Astronomer Jason Hessels of the Netherlands Institute for Radio Astronomy (ASTRON) and the University of Amsterdam has been awarded a ‘Vidi' grant of 800,000 Euros from the Netherlands Organization for Scientific Research (NWO). With this grant, Hessels will build a research team that will turn the LOFAR radio telescope into the world's premier high-speed radio camera.
Published by the editorial team, 22 May 2013
Looking up on a starry night, it's easy to imagine that the Universe is unchanging. In reality, however, the Universe is teeming with activity: there are massive explosions from accreting black holes, bright radio flashes from ultra-magnetic pulsars, and likely other spectacles that have so far escaped our prying eyes. These fleeting events can happen faster than the blink of an eye and, importantly, they trace the most extreme astrophysical phenomena. Catching these rare performances poses a major challenge for observational astronomers, but the scientific payoff is well worth the effort.
Hessels and his new team will mould the Low-Frequency Array (LOFAR) telescope into ‘DRAGNET', the world's premier high-speed, wide-angle camera for radio astronomy. Radio waves are a unique and powerful way of investigating the most extreme astrophysical processes. Also, LOFAR is a unique radio telescope, which provides the exciting opportunity to monitor the heavens for rare, powerful explosions as never before possible. With his Vidi grant Hessels will search the sky for new pulsars (rapidly spinning, super-magnetic neutron stars) and will try to detect radio signals from the Universe's most extreme explosions: supernovae and gamma-ray bursts. Compared with previous radio telescopes, LOFAR can view a much larger fraction of the sky at once, which is critical for catching these rare events in the act.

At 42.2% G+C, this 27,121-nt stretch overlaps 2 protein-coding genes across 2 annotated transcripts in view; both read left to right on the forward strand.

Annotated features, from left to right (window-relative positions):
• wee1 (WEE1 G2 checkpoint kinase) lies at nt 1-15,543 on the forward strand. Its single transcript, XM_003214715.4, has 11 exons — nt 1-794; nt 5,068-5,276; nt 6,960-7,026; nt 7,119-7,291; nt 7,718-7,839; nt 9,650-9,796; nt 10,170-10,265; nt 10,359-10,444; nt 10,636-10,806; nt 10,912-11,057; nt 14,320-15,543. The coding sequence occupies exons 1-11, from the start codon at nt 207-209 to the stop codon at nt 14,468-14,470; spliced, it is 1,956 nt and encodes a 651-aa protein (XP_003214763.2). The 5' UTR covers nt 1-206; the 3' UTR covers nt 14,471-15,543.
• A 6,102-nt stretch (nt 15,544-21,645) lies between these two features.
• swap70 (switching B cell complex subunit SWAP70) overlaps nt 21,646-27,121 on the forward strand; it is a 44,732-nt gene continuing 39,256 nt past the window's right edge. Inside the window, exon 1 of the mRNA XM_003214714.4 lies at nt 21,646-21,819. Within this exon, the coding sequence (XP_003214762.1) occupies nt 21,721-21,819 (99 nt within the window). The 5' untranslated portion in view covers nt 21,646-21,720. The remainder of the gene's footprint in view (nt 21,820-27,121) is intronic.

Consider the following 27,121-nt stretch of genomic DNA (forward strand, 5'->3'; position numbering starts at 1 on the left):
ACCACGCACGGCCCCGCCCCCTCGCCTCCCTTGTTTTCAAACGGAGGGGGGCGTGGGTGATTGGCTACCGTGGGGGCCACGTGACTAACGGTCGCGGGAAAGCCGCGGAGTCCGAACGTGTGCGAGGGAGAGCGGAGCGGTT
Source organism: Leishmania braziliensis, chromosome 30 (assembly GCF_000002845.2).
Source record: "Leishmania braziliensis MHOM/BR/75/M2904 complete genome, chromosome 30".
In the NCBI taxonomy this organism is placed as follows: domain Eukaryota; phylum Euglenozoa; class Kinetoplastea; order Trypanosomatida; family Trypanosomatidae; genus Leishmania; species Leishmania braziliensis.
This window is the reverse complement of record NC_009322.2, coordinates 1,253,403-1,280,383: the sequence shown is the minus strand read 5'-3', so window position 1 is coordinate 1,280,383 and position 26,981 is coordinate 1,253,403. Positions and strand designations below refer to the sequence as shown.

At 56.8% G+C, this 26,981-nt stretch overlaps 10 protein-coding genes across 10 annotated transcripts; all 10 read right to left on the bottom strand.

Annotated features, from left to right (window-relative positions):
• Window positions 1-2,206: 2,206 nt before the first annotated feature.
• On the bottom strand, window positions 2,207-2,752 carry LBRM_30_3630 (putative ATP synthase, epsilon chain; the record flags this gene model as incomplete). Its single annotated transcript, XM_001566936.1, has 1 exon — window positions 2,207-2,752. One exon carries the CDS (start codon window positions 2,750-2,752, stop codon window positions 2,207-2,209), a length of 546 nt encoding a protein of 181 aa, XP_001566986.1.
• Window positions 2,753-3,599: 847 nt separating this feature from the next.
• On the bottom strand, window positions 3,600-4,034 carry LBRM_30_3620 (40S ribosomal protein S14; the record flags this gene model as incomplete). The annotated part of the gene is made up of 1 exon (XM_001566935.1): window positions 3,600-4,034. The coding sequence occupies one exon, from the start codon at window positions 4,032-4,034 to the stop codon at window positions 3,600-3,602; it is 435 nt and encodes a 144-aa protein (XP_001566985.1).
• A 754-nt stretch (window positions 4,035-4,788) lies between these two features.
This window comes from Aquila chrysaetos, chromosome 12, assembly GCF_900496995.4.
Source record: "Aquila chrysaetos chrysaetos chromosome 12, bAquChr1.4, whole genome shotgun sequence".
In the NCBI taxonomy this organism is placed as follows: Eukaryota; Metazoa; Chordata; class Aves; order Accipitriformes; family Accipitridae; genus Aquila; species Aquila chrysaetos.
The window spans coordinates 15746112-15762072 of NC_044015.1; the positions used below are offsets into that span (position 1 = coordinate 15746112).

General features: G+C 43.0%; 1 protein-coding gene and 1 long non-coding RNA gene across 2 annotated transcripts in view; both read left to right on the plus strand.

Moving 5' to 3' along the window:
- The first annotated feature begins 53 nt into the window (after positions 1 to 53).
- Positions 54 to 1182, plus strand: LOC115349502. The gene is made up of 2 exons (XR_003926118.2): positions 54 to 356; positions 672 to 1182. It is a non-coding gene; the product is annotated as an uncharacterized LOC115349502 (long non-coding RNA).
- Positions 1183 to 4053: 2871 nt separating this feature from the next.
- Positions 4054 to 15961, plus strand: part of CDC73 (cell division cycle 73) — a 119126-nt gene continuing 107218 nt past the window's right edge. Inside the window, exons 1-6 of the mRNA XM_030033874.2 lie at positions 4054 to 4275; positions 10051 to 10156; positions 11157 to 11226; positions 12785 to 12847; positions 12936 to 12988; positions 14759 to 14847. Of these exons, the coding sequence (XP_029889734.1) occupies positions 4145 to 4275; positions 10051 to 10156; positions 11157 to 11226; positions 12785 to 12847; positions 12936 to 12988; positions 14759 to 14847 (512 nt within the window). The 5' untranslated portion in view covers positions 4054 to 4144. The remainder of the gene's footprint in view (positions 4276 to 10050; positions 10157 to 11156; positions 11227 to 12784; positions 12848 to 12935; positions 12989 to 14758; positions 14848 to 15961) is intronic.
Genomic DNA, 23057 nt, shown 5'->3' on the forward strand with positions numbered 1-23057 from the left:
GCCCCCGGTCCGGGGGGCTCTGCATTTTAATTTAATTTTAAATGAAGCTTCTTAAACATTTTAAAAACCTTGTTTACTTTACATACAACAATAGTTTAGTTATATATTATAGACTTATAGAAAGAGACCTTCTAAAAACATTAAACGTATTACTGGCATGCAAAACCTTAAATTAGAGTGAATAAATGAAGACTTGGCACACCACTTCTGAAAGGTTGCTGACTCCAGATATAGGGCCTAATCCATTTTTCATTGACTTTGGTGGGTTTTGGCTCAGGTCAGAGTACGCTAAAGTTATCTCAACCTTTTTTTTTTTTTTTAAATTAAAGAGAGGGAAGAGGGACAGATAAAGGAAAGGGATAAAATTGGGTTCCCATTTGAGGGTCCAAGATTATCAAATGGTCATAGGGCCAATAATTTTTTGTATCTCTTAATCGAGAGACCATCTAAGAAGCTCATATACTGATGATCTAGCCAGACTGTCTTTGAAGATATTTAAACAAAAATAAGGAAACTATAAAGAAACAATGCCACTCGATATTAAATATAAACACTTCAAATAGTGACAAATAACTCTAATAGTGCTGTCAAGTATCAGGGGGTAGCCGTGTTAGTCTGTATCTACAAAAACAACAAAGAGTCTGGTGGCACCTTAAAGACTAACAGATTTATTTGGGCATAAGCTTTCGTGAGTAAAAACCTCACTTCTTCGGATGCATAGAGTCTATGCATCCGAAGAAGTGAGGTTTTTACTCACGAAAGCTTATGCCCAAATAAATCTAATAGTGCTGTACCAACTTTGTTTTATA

Also Alessandro Patruno, researcher at the University of Amsterdam and affiliated to ASTRON, was granted a Vidi on the related subject of neutron stars. He will use the Vidi at Leiden university to set up a research team.
The central core of the LOFAR radio telescope array along with an artist's conception of how the telescope views the sky through a large field of view.
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About the Vidi grant:
Vidi is one of the three finance forms of the socalled ‘Vernieuwingsimpuls' of the Netherlands Organisation for Scientific Research (NWO). The other two are Veni's (for newly promoted researchers) and Vici (for very experienced researchers). The goal of these grants is to stimulate innovation in scientific research. The grants have been set up in cooperation with the ministry of Education, Culture and Science (OC&W), the Royal Netherlands Academy of Arts and Sciences (KNAW) and the Dutch universities.
Vidi's are awarded to excellent researchers who, after having been promoted, have already conducted a few years of successful research. The scientists belong to the best ten to twenty percent in their field. With a Vidi they can do research for five years.
NWO selects the Vidi-laureates on the basis of the quality of the researchers, the innovative character of the research, the expected scientific impact of the research proposal and the possibilities for valorization. More information is available on www.nwo.nl.